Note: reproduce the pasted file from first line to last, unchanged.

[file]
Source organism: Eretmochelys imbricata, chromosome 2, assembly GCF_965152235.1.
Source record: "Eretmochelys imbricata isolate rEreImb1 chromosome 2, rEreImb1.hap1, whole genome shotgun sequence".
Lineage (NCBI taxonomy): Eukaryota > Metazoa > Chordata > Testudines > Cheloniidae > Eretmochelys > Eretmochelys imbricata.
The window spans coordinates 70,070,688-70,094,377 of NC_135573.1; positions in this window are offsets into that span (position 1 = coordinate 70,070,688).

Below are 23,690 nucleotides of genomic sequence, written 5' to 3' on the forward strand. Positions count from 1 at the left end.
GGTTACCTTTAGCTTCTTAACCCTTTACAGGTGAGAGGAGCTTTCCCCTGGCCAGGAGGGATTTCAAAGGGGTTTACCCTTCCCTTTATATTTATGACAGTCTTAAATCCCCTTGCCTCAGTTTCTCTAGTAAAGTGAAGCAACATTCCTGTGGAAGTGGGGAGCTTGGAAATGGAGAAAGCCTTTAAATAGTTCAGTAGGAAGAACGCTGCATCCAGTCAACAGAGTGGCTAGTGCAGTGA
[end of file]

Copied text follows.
Source organism: Eretmochelys imbricata, chromosome 2, assembly GCF_965152235.1.
Source record: "Eretmochelys imbricata isolate rEreImb1 chromosome 2, rEreImb1.hap1, whole genome shotgun sequence".
Lineage (NCBI taxonomy): Eukaryota > Metazoa > Chordata > Testudines > Cheloniidae > Eretmochelys > Eretmochelys imbricata.
The window spans coordinates 70,070,688-70,094,377 of NC_135573.1; positions in this window are offsets into that span (position 1 = coordinate 70,070,688).

Below are 23,690 nucleotides of genomic sequence, written 5' to 3' on the forward strand. Positions count from 1 at the left end.
GGTTACCTTTAGCTTCTTAACCCTTTACAGGTGAGAGGAGCTTTCCCCTGGCCAGGAGGGATTTCAAAGGGGTTTACCCTTCCCTTTATATTTATGACAGTCTTAAATCCCCTTGCCTCAGTTTCTCTAGTAAAGTGAAGCAACATTCCTGTGGAAGTGGGGAGCTTGGAAATGGAGAAAGCCTTTAAATAGTTCAGTAGGAAGAACGCTGCATCCAGTCAACAGAGTGGCTAGTGCAGTGA